While holding or being a part of 15 golf school records while at Southwood, Houlihan will be looked upon by the Cougars as a leader with the opportunity at playing number one right away.
by Emily Armentrout
Recently, the Lighthouse Mission Wabash County Thrift Store announced they replaced former director Claire Coyne, after Coyne announced her retirement in late 2013. The Lighthouse Mission hired Pastor Tom Curry as the new director, and longtime Lighthouse employee, Mary Harris, as the store manager.
Pastor Tom Curry recently returned to the United States after being a field missionary in India for the past five years. He was a pastor in Wabash County for 17 years and he also spent 10 years in Chicago as a pastor. Pastor Curry will be in charge of outreach programs at the Lighthouse like the food baskets and growing the ways the mission can assist those in Wabash County.
“We purposely try to keep our prices very, very low. People who are in need know that this is a place to help them,” Curry told The Paper.
After hearing about Coyne’s retirement, Curry and his wife knew they wanted to get back to this general area in the United States, so they began to pray and reach out the Lighthouse’s board.
“It seemed like a very good fit. The more we talked about it, the more excited we got,” added Curry.
Mary Harris, a five-year employee at the Lighthouse Mission, was tapped to be the store’s new manager. Harris will oversee the day-to-day operations of the store. Harris started at the Lighthouse Mission as a single mother of five, looking for work to make ends meet. Harris, who was friends with Coyne, reached out to her to seek employment and within a month, Coyne had hired her on at the mission and she has been there since.
“There were a lot of years under Claire’s belt. You can’t just jump in after 23 years and know everything she knows. I applied for this position because my fellow employees thought I would be a good fit,” Harris told The Paper. “I don’t know if I ever would have anticipated being in this position because I always thought Claire would be here. I prayed about if the Lord wanted this for me, and it felt like a call. It’s a very personal thing to be in the midst of, and I felt directed this way.”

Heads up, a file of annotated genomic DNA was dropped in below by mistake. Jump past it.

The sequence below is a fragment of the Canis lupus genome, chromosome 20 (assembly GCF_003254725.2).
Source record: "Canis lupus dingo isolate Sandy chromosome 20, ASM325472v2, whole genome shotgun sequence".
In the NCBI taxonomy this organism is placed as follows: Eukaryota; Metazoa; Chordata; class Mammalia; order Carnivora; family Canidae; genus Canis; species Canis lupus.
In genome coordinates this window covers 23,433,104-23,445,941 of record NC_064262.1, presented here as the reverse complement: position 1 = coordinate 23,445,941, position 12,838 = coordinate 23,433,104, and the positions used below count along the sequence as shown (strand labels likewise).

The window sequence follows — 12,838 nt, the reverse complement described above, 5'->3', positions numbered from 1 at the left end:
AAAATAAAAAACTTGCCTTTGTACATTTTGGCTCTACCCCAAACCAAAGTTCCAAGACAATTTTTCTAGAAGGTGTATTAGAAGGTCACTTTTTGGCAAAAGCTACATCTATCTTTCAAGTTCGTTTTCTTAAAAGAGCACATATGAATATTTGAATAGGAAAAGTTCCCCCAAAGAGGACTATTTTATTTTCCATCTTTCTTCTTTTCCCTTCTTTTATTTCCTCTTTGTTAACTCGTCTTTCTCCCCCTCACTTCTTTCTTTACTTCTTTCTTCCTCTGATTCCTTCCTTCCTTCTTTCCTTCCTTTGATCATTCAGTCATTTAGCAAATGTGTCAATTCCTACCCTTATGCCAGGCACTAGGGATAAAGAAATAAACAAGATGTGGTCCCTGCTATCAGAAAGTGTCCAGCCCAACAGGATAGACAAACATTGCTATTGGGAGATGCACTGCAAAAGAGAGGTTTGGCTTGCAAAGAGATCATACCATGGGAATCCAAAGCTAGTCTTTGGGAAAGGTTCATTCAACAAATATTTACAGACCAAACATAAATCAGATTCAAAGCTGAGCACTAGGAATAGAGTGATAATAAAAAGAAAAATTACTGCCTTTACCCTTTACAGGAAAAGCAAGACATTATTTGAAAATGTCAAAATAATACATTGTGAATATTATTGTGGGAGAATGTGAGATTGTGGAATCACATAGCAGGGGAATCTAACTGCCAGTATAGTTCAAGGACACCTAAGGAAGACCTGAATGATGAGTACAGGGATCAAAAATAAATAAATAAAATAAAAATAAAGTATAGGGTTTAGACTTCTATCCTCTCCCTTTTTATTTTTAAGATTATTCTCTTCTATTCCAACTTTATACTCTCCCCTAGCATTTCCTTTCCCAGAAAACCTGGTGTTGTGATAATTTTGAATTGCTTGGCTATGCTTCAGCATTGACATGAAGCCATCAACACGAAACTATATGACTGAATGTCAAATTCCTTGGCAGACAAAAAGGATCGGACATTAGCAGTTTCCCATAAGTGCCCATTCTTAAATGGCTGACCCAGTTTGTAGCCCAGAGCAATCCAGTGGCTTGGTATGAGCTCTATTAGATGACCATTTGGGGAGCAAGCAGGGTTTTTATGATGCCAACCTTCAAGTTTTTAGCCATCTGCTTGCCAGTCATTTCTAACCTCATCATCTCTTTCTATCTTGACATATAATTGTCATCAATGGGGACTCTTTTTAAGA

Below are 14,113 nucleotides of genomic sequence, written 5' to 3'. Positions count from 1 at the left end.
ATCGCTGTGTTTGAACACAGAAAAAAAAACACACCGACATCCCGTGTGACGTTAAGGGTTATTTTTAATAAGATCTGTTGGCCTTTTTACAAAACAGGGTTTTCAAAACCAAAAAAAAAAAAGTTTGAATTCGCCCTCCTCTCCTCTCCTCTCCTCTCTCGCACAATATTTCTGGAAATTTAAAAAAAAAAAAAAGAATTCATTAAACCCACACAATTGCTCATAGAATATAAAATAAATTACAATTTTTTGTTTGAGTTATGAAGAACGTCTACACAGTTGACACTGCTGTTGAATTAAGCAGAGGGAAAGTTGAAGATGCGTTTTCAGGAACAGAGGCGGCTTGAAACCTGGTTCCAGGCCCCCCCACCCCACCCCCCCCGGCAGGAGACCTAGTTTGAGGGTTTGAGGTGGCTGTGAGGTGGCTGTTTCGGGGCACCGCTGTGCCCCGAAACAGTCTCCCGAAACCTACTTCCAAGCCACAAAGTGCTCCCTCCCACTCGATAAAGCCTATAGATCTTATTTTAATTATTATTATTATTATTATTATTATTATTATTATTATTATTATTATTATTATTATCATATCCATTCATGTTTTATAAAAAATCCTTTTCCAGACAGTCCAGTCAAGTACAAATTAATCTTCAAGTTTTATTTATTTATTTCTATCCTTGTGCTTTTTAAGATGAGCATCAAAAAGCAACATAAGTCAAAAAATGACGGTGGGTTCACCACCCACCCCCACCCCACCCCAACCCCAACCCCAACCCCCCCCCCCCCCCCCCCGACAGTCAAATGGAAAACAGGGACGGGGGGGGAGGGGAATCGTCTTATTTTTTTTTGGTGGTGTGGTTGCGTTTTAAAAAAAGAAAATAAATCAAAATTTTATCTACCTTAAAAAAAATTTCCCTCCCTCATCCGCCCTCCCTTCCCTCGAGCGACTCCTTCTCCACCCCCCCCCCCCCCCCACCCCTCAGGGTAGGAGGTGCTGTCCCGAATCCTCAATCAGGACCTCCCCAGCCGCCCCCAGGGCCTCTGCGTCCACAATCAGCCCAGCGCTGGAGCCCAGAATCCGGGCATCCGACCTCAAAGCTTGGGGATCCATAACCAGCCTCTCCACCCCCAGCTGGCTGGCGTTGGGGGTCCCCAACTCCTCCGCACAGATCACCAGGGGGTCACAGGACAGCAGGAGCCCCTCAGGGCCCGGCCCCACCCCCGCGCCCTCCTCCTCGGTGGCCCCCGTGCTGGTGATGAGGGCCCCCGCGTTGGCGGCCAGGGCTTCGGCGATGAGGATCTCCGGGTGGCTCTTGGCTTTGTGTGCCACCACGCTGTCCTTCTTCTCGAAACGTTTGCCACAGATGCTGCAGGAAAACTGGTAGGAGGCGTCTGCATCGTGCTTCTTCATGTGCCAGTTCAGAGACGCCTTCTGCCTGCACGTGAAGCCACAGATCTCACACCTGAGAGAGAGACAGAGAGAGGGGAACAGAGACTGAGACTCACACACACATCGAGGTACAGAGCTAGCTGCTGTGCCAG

Harris also applied for the position because she believes in the store beyond just selling merchandise at low prices.
“We have a wonderful staff. The mission is so much more than the store. It is about the people who come here. I believe Claire was successful in keeping the mission going because she was personable. There’s an outreach here. It’s beyond buying clothes and offering low prices. There is a much bigger aspect of what goes on here. I had no idea until I started working here of what really goes on here. I want to see the personal touch this store offers continue. All the employees have such compassion,” said Harris.
Curry was in agreement when it came to the compassion of the employees.
“There is compassion here. The people who work here don’t just come for the job. They have a passion for the work. That’s what makes this place special.”
The Lighthouse Mission is open Monday through Saturday from 9 a.m. to 4 p.m. The store is located at 806 North Cass St., Wabash.